Years from now, I’ll probably have to be reminded how this past season ended. It’s hard to imagine, but there will come a time when I’ll have to look up the final score of this season’s national championship; a time when I won’t be able to perfectly visualize the move that Armando Bacot was making when the floor gave way and his ankle followed suit. Someday I’ll need to be reminded that the Heels took a fifteen-point lead into the halftime break. I’ve had a lot of head injuries, so that time may come sooner for me than it will for you, but eventually the last game of this past season won’t sting.
That’s the cruel benefit of passing time; with one hand, the months and years that slip by will ease the ache of past heartbreaks, both communal and personal. Unfortunately, this gradual healing can only come at the cost of specific memories. This is not to say that healing and forgetting are one and the same, but there’s a relationship between the two that is hard to ignore. In most of the healing I’ve done throughout my life, there’s been at least a side portion of forgetting (intentional or otherwise). It’s an odd give and take, but there are many things that will slip away unnoticed if we don’t specifically hold on to them.
I may forget a three-point loss to Kansas in a title game. Hopefully in the near future, I will have the benefit of other title games that are more worth remembering. I may forget the names of the Jayhawks that celebrated at the expense of my Tar Heels; I will never forget the names of the Iron Five who carried a February bubble team to the final game of the season. I’ll never forget the Caleb Love three over Mark Williams to send the Blue Devils home in the Final Four. I’ll never ever forget the “unacceptable” thirteen-point molly-whopping the Heels delivered in front of fawning fans in Cameron Indoor to end the regular season. I won’t forget the first season with Coach Davis at the helm, but not because of the end result of this season.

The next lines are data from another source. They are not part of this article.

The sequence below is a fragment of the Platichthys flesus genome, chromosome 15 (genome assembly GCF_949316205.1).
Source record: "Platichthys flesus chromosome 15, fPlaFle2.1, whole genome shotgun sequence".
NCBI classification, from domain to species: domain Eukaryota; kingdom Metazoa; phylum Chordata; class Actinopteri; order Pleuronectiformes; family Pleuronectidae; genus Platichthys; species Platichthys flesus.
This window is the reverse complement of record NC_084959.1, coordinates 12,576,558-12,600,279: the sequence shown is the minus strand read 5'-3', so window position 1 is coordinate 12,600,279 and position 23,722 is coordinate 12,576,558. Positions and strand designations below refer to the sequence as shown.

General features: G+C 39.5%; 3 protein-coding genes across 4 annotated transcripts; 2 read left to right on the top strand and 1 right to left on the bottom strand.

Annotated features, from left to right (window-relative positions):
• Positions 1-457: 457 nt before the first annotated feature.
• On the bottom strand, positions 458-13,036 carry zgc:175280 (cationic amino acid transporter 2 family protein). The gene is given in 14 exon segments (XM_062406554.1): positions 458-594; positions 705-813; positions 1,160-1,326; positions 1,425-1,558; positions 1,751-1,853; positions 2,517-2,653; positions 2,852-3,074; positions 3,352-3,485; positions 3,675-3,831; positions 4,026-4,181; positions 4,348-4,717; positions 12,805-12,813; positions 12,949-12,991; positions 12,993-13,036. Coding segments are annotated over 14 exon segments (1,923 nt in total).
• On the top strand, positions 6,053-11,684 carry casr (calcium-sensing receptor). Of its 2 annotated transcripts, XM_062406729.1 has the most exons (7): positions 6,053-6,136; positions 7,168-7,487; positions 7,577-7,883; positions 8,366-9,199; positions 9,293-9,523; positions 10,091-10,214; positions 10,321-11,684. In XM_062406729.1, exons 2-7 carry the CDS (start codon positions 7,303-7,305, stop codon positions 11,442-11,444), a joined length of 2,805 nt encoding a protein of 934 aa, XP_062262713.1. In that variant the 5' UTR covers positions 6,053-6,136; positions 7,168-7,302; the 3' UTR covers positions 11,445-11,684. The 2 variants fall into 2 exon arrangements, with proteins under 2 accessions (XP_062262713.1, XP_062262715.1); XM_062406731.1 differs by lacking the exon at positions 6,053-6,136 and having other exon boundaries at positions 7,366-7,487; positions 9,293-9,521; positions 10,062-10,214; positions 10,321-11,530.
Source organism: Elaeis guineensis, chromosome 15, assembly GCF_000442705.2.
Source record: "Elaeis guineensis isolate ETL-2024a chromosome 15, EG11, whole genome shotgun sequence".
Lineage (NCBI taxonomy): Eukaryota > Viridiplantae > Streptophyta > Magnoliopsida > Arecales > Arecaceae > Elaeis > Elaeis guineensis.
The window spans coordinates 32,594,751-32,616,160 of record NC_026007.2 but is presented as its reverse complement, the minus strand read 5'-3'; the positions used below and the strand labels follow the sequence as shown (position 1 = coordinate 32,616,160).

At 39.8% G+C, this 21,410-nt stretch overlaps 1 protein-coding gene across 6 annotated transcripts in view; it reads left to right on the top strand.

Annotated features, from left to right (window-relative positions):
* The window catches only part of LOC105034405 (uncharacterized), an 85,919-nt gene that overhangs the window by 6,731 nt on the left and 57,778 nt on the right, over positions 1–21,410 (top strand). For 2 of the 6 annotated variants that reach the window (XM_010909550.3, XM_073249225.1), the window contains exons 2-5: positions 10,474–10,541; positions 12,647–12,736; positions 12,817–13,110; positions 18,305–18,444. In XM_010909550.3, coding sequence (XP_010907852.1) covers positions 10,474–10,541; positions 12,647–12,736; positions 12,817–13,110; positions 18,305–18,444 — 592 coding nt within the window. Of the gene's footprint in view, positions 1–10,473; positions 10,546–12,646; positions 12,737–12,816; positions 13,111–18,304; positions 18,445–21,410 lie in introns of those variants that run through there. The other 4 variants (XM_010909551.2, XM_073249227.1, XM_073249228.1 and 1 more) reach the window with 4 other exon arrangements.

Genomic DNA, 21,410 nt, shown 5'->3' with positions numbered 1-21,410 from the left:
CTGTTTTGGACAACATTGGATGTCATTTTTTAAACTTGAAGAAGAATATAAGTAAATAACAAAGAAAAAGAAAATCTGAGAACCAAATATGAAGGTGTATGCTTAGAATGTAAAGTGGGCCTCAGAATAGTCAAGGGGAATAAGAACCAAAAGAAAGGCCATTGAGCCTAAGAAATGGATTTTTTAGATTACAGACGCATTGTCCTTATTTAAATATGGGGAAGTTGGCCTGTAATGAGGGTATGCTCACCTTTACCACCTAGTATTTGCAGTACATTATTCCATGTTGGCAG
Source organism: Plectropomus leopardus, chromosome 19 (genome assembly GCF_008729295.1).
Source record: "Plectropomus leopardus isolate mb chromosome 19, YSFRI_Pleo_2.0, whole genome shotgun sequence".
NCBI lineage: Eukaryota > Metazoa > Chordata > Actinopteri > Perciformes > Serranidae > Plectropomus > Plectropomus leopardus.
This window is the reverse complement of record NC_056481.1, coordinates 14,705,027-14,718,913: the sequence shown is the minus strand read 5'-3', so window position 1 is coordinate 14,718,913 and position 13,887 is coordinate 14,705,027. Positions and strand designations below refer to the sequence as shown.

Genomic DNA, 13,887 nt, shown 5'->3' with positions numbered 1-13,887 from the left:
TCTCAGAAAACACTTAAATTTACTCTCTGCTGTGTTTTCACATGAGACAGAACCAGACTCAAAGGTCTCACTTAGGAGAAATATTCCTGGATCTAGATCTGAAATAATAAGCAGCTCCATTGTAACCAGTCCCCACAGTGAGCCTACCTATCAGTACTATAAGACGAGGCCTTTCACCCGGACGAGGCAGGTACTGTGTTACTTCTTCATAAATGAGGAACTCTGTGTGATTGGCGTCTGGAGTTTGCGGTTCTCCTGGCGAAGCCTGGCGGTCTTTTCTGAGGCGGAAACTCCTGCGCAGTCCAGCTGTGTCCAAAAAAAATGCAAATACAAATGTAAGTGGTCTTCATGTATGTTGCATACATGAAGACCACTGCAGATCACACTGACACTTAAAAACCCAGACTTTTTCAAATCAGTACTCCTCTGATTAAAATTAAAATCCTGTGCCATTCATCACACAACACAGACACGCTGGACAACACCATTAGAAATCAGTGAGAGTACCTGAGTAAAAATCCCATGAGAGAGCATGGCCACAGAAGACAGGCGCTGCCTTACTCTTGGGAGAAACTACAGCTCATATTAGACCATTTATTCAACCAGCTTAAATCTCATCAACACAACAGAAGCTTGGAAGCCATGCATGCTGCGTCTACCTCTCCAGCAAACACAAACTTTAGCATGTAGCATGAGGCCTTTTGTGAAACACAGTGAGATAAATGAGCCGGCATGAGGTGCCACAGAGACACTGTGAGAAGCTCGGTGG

I’ll hold on to the rivalry wins. I’ll hold on to the reminder that “it’s live action out there,” as well as the tears of joy in postgame celebrations. I’ll remember the growth of this team that lost by double digits to Miami, Wake, Pitt, and Duke in the span of a month before finally putting the pieces together. I’ll remember the journey that the Heels took to get to perhaps the most improbable national title game in Carolina history (certainly in my memory, but that’s the thing, isn’t it).
I’m not saying to forget how the season ended; no conscious effort will be needed. I’m saying that it’s likely that someday we’ll look up and realize that we can’t remember exactly which year the Tar Heels fell three points shy of a national title. Time will cloud the details until only the brightest spots will cut through. That’s why I’m writing now, with the benefit of a busy six weeks separating me from the raw reality that was the wrong color confetti falling from the ceiling in New Orleans. The quiet of early summer offers a peaceful moment or two for reflection in between flurries of activity; a respite in which to fully heal any heartbreak or sprained ankles.
If we cling to the memories we want to keep, those bright spots may stick around. At least for me, this won’t be the year that Carolina came up short. Ask me in a decade about 2022, and my mind will immediately go to the Final Four, then the Iron Five. A first-year coach and a one-year transfer. A force of nature on the glass, a backcourt that never quit, and a rangy veteran eraser on the stat sheet. A loss at home, a win on the road, and a tie-breaking win to go to the national championship.
A great day (or year, or lifetime) to be a Tar Heel.